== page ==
Through this chapter, Katniss also grapples with a more personal warfare: her devotion to Gale (despite her inability to commit to the idea of love) and her family, her complicated, moralistic affection for Peeta, her remorse over losing Rue, and her agonizing desire to flee the eye of the public and the Capitol. Oftentimes, Katniss' depression and guilty conscience transcends the bounds of sappy. Her soap opera scenes with a soot-covered Gale really push the limits, saved if only by the undeniable grace and charisma of star Lawrence at every step along the way of this film. So it's sappy, but never too sappy.
In fact, Catching Fire is a masterpiece of pushing limits as far as they'll extend before the point of diminishing returns. Director Francis Lawrence maintains an ambiance that lends to emotional investment but never imposes too much realism as to drip into territories of grit. All of Catching Fire lives in a dreamlike state, a stark contrast to Hunger Games' guttural, grimacing quality that robbed it of the life force Suzanne Collins pumped into her first novel.
Once we get to the thunderdome, our engines are effectively revved for the "fun part." Katniss, Peeta, and their array of allies and enemies traverse a nightmare course that seems perfectly suited for a videogame spin-off. At this point, we've spent just enough time with the secondary characters to grow a bit fond of them — deliberately obnoxious Finnick, jarringly provocative Johanna, offbeat geeks Beedee and Wiress — but not quite enough to dissolve the mystery surrounding any of them or their true intentions (which become more and more enigmatic as the film progresses). We only need adhere to Katniss and Peeta once tossed in the pit of doom that is the 75th Hunger Games arena, but finding real characters in the other tributes makes for a far more fun round of extreme manhunt.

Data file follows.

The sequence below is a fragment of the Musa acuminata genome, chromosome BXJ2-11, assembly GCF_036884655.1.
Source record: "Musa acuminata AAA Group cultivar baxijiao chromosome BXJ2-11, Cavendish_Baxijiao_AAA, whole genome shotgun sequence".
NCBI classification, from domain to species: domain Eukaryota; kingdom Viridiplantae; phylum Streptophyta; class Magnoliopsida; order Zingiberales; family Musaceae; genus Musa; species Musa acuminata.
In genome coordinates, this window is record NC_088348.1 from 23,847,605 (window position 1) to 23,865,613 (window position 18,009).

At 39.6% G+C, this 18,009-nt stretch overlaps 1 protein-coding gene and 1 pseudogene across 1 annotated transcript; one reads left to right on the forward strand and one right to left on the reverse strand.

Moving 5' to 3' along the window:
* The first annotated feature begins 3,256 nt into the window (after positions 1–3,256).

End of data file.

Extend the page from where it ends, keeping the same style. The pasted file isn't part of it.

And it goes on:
But Catching Fire doesn't vie for anything particularly grand. It entertains and engages, having fun with and anchoring weight to its characters and circumstances, but stays within the expected confines of what a Hunger Games movie can be. It's a good one, but without shooting for succinctly interesting or surprising work with Katniss and her relationships or taking a stab at anything but the obvious in terms of sending up the militant tyrannical autocracy, it never even closes in on the possibility of being a great one.